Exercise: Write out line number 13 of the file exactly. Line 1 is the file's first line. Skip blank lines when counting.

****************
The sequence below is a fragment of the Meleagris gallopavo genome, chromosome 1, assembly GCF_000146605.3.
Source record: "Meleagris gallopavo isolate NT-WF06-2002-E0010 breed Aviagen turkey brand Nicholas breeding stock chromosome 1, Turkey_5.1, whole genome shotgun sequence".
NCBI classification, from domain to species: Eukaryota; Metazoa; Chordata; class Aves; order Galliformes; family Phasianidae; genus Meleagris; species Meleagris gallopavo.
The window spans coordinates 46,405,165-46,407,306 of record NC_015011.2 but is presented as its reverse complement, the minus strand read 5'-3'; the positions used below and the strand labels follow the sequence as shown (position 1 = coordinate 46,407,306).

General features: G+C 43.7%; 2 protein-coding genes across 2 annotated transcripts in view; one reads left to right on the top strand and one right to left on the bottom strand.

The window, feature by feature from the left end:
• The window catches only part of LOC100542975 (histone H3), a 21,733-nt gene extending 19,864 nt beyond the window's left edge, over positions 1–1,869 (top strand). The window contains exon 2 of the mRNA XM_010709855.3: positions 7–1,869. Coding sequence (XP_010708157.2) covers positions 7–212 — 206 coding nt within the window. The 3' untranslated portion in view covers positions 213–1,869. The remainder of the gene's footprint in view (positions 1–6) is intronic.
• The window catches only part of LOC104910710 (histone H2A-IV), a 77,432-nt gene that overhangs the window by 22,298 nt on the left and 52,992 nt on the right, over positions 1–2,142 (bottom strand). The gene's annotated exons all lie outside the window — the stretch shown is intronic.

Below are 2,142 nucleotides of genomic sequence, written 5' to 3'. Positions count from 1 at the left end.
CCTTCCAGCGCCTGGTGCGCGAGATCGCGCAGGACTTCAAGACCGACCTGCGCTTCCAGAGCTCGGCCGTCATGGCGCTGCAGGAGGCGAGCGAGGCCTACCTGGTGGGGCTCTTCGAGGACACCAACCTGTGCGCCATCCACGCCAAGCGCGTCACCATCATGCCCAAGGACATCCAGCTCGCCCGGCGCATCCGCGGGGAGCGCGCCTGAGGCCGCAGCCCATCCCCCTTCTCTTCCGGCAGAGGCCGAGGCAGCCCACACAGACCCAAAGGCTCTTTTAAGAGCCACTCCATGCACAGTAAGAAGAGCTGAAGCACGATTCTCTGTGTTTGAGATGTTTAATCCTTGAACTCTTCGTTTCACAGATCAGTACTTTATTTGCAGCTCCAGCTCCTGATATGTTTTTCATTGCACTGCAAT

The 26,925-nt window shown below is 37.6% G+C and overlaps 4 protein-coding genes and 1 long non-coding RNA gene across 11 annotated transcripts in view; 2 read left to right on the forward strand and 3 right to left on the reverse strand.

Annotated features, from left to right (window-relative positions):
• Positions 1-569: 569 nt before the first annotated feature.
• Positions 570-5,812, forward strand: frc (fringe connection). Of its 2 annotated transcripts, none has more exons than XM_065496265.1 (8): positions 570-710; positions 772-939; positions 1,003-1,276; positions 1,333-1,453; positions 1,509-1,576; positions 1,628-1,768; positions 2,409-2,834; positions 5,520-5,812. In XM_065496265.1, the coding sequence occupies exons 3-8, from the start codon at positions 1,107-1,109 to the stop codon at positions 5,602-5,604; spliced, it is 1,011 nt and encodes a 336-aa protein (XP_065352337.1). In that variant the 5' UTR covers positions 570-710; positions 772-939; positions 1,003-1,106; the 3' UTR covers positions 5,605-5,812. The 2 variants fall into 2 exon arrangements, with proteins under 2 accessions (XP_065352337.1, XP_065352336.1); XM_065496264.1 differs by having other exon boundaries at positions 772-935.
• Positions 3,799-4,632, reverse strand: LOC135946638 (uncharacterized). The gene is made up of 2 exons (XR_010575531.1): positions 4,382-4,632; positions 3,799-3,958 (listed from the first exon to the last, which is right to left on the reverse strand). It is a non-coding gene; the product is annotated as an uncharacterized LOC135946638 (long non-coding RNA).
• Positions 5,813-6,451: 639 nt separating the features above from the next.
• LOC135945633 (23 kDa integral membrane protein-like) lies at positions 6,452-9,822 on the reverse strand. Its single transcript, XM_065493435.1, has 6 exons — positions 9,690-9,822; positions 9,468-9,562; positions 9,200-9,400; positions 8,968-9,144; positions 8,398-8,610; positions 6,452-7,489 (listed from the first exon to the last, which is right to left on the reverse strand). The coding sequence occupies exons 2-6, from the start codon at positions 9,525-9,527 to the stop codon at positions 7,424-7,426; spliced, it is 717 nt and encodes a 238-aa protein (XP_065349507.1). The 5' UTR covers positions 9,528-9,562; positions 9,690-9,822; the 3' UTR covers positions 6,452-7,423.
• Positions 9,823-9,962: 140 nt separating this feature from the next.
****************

• Positions 1-569: 569 nt before the first annotated feature.